When I was a new father I made two small yet profound observations. I see them as profound because it started right at the beginning and continues to this very day- and my kids are 19, 18 and 13.
The first was that I was leaving my kids in the care of other people quite a bit. It started early, in fact, soon after my son was born he was taken away to get cleaned up…let go number 1! Followed by multiple goodbyes and let goes. Whether it was with a babysitter, my wife or daycare employee, this often meant tears, screams and wails. It was heart wrenching to say goodbye, walk away, and hear them cry out my name… not to mention the pang in my heart when I had to leave and let go. (This was not unique to my experience as a dad, my wife got it too and perhaps touched a deeper chord in her. I’ll never forget what she said, the day she ended her maternity leave and went back to work, “There is something so wrong about this.”)
The second thing I noticed is that it was so fun to come home and get a warm if not effervescent, “DADDY!!!!” These greetings mended my heart. Hellos and Goodbyes or more simply put- presence and absence is an inevitable part of being a father. As Father’s Day approaches, I’d like to explore the topic and offer 4 things to consider as you come and go from your baby’s life.
A Father’s Presence & Absence
Saying goodbye matters:
While it’s true that a newborn baby for the first several months is working hard at forming attachments and bonds to her caregivers. I believe it helps form that bond to say goodbye when you leave her. It marks the fact that you are separating from her. Not just disappearing or vanishing but confronting the goodbye with a kiss, a hug or some other gesture that indicates “I am going.” I remember, as a new father, often wanting to sneak out or sometimes just forgetting to say goodbye to my baby. Our babysitter at the time would often say, “You’re forgetting something!” I remember thinking, I’ve got my keys, wallet etc… and then she’d say, “Don’t forget to say goodbye.” I’m so appreciative that she would slow me down and encourage me to pause and say goodbye. It also reminded me that I matter- if it matters whether or not I say goodbye then my presence must matter.
Expect big feelings of disappointment in a father’s absence:
Neil Sedaka had a song back in the 70’s called “Breaking up is Hard to Do” with a line in the lyrics- “Don’t take your love away from me. Don’t you leave my heart in misery, If you go then I’ll be blue, ‘Cause breaking up is hard to do.” As I mentioned earlier, it can be heart wrenching to say goodbye, especially when a bond is created. This sadness is a necessary part of being in a relationship with someone. Ideally the big feelings of disappointment (whether it’s yours or your child’s) are handled in a way that honors the sense of loss and responded to with validation, tenderness and care. For many men the whole idea of expecting big feelings or being present to emotions is new territory.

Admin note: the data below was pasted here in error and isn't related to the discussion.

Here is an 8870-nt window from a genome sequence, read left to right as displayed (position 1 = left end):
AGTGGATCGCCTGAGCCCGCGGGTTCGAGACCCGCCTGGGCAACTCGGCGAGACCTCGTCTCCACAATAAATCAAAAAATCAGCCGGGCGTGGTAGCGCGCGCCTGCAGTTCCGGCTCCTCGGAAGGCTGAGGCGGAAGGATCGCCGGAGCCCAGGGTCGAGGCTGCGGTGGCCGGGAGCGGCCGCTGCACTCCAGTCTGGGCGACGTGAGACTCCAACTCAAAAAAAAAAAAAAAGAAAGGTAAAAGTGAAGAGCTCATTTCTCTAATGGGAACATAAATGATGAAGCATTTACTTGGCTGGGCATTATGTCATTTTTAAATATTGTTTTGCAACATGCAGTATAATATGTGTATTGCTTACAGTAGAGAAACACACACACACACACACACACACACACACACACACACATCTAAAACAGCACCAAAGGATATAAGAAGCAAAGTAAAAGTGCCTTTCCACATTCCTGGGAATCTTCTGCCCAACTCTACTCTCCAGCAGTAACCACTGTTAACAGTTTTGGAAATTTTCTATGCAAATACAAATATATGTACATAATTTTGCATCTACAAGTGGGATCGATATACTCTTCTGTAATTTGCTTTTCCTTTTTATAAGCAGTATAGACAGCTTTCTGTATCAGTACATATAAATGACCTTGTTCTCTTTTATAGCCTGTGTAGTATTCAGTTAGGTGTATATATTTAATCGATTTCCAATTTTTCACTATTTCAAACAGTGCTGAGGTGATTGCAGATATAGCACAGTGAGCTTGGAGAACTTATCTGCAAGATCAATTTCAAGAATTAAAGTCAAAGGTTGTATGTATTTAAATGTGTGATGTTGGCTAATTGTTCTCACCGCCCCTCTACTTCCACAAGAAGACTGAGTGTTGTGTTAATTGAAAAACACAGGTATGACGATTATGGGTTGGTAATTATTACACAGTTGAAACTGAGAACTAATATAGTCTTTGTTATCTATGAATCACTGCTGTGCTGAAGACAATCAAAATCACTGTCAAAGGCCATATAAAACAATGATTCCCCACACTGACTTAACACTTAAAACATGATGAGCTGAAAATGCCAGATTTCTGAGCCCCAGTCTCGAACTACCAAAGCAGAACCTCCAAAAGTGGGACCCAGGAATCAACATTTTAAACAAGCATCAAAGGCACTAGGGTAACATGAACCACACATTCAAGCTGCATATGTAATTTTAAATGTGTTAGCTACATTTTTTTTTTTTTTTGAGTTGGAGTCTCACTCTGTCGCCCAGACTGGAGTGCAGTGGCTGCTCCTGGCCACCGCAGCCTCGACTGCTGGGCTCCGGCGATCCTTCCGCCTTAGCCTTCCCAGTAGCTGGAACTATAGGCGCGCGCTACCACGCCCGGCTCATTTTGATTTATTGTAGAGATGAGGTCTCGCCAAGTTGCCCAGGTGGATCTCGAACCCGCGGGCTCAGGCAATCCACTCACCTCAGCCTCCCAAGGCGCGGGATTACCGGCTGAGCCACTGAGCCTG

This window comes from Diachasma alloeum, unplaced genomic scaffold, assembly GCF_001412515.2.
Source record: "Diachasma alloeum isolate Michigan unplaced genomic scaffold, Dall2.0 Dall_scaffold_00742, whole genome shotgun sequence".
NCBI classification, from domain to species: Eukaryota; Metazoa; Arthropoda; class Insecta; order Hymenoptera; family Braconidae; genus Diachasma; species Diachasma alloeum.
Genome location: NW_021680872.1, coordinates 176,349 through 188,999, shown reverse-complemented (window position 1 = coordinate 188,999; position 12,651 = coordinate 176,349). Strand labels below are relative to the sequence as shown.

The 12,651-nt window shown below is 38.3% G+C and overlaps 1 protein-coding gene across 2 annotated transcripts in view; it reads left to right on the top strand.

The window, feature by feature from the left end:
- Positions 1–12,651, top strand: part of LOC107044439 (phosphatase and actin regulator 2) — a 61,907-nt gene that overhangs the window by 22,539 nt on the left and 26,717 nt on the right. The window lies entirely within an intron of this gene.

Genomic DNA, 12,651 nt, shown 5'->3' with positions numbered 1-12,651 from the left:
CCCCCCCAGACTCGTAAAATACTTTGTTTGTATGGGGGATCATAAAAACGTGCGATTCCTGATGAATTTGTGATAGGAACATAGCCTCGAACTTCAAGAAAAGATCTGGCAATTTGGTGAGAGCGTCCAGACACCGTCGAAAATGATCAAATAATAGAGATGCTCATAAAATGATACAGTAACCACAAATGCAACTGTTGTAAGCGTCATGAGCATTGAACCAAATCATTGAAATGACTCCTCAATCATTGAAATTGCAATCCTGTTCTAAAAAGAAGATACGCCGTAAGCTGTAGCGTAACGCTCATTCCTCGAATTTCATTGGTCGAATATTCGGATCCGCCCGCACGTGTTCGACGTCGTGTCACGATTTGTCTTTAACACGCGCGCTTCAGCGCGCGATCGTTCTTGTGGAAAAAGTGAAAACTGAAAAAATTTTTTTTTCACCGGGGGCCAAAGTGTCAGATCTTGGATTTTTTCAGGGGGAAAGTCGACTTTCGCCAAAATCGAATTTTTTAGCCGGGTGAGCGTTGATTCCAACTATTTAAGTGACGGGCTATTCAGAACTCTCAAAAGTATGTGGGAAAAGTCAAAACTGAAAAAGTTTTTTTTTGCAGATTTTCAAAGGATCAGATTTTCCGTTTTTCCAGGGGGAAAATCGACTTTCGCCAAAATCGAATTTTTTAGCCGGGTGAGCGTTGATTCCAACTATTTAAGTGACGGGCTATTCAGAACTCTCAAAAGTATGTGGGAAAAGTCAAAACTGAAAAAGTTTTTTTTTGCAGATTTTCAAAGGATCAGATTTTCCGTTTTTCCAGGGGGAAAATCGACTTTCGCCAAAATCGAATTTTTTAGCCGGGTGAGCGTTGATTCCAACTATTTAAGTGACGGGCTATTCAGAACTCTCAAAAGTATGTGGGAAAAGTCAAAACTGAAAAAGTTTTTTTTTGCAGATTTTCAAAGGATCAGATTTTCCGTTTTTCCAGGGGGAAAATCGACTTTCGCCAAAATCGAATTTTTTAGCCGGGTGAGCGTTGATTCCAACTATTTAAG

A father’s presence makes a difference:
There are essentially two kinds of presence: physical and emotional. It is not easy or always possible to show-up on both these fronts yet it is important to work on being present and involved. For many fathers this is a tough one to get their head around because so many men have received and internalized the messages that say, you are not important or your presence is more important focused on other things. Well, I’m here to say, “Your presence matters a lot…more than you know or may think.” In fact studies suggest that a positive father presence is related to improved weight gain in preterm infants and improved breastfeeding as well as leading to better emotional, academic, social and behavioral outcomes for children. I hear a lot of dads say things like, “I want to be present but work, anxiety and other things are pulling me away.” or “My wife is complaining that I am never home and when I am home I’m in the way.” Your presence is not magically going to make things better but it’s through being present both physically and emotionally that you learn how and in what way you are needed and valued. Remember this: presence over perfection!
Be present in your absence:
Since your absence is inevitable and presumably you haven’t figured out how to be in two places at the same time, I would encourage you to find ways to be present even in your absence. You can stay in touch through communication and when you go away you can leave traces of yourself. I had one father tell me the story of leaving a note behind for his kids everyday that he was away on a business trip. For many men, a father’s presence and absence is complicated. For some it may be better off that he was not present; for others it may be an irrevocable loss and disappointment. That being said, I believe there is great power in being present, especially when absent.
On this Father’s Day may this very subtle yet powerful duality, presence and absence, be something that you strive to balance. Not so much in perfect harmony, but in a way that honors emotions and the challenge embedded in doing it imperfectly.
About The Author
John C. Carr, LICSW, is a licensed independent clinical social worker/psychotherapist based in Boston Ma. He specializes in supporting men and new fathers to be actively involved, consciously aware and well equipped to be their best selves. His book “Becoming a Dad: The First Three Years,” has sold more than 50,000 copies and is part of the Great Expectations Series. John lives in the suburbs of Boston with his wife and three children.